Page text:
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Fishing-Related and Law-Enforcement Activities, Reported Facts on the Ground and on the Waters

South China Sea: What Exactly Has Changed At Scarborough Shoal?

Author: Ankit Panda

The Diplomat, 1st November 2016

Scarborough Shoal remains under the watch of the China Coast Guard, but Philippine fishermen have access once again.

Last week, following accounts by fishermen, the Philippines’ defense secretary, Delfin Lorenzana, confirmed that Filipino fisherman had access to Scarborough Shoal. “Since three days ago there are no longer Chinese ships, coastguard or navy, in the Scarborough area,” Lorenzana told reporters, according to Reuters.

Lorenzana since clarified that the claim made Friday was perhaps too hasty. China Coast Guard ships remain at the shoal, but Philippine fishermen are able to access the waters near Scarborough “unmolested.” Though the situation is no doubt an improvement from the status quo in the aftermath of the July 12 ruling by a Hague-based tribunal on the maritime disputes between Manila and Beijing in the South China Sea, it is not a return to the status of the shoal in 2012 — before China seized it from the Philippines following a stand-off.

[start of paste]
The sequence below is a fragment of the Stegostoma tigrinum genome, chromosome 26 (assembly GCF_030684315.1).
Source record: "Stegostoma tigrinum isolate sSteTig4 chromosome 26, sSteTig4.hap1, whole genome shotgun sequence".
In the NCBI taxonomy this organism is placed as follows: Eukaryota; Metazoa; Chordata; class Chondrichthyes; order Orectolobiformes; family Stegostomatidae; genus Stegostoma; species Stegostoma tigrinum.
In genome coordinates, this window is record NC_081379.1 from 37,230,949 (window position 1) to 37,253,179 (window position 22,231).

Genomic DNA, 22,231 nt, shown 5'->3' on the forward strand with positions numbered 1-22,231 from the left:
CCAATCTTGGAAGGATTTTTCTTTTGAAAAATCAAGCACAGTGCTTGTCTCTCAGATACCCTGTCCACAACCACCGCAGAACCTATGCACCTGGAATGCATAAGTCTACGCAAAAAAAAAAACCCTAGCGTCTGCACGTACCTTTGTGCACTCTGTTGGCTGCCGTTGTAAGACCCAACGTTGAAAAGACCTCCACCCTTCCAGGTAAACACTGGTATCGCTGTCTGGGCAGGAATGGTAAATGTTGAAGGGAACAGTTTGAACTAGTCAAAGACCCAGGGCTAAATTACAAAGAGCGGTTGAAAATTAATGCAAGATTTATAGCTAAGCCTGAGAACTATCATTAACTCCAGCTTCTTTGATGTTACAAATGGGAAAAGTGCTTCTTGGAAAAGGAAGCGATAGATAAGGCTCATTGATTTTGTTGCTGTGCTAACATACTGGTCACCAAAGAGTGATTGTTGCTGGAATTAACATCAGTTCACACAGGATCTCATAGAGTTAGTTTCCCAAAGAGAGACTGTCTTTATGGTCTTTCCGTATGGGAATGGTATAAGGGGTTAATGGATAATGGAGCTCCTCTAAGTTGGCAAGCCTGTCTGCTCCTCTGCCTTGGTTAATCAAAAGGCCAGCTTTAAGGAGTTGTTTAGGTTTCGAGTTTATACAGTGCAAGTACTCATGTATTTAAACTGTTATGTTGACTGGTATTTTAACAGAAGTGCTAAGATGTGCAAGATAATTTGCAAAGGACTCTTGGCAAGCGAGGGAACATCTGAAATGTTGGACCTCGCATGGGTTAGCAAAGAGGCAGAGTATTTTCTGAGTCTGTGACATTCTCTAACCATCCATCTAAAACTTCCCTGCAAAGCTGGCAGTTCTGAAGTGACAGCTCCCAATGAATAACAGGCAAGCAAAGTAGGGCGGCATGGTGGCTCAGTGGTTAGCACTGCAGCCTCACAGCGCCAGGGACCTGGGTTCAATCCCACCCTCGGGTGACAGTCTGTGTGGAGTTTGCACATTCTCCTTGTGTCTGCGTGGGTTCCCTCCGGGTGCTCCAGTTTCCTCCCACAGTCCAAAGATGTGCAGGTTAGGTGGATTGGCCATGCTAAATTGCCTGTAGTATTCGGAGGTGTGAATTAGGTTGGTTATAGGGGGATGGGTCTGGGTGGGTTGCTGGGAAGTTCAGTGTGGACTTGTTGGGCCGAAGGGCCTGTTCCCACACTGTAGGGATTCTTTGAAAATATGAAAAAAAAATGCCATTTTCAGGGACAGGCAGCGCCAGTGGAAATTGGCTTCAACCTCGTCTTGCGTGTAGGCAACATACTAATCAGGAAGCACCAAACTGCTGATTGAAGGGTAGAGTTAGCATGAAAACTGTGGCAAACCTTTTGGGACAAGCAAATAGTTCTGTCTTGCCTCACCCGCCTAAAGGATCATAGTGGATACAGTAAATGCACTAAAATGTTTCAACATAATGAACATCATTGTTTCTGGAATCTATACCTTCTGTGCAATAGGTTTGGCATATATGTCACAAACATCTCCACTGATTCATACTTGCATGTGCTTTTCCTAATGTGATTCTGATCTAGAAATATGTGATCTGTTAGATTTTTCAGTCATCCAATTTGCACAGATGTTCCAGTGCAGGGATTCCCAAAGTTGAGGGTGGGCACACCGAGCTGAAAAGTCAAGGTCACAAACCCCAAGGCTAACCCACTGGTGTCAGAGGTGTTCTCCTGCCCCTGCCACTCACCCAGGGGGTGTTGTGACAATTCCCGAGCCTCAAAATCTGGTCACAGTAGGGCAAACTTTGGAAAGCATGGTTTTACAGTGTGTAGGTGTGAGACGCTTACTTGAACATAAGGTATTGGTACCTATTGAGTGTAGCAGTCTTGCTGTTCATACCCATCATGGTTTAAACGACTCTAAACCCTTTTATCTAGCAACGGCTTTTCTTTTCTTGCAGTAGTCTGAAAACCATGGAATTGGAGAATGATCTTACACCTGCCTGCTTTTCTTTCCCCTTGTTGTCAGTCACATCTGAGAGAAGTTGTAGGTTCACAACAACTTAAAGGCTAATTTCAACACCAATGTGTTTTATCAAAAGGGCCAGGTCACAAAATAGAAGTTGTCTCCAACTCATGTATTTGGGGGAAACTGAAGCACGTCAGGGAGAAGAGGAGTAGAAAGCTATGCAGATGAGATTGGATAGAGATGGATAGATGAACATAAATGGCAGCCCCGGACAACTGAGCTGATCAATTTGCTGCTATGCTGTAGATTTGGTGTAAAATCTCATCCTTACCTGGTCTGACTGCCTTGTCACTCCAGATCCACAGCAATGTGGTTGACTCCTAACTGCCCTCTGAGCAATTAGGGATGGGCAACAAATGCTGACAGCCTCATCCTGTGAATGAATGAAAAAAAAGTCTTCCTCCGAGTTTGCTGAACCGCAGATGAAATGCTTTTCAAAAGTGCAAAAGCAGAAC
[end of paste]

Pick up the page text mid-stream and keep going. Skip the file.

Lorenzana on Sunday nevertheless described the situation at Scarborough as “a most welcome development.” Adding to Lorenzana’s assessment, the Philippine Presidential Communications Secretary Martin Andanar said, “The Palace welcomes the good development for our fishermen at the Panatag Shoal,” using the Philippine name for the shoal, which China calls Huangyan Dao.

On Monday, China clarified the state of play at Scarborough somewhat. Hua Chunying, spokesperson for the Chinese foreign ministry, said that the “Chinese side has always been exercising normal jurisdiction over Huangyan Dao.” She added: “The situation there is and will remain unchanged.”

“We have seen all-round improvement of China-Philippines relations following President Duterte’s visit to China. Under such circumstances, the Chinese side makes proper arrangements based on the friendship between China and the Philippines in response to the issue of President Duterte’s concern,” Hua continued.

The Chinese foreign ministry’s statement remains non-committal about the recent changes at Scarborough, which came after Philippine President Rodrigo Duterte’s closely watched visit to China, where he and his Chinese counterpart Xi Jinping concluded a range of agreements and agreed to sustain bilateral negotiations over the South China Sea dispute.

Read more at http://thediplomat.com/2016/11/south-china-sea-what-exactly-has-changed-at-scarborough-shoal/

Related articles:

China Tightens Grip on Scarborough Shoal Post-Ruling: https://seasresearch.wordpress.com/2016/10/28/china-tightens-grip-on-scarborough-shoal-post-ruling/

Reported Facts on the Ground and on the Waters: https://seasresearch.wordpress.com/category/reported-facts-on-the-ground-and-on-the-waters/

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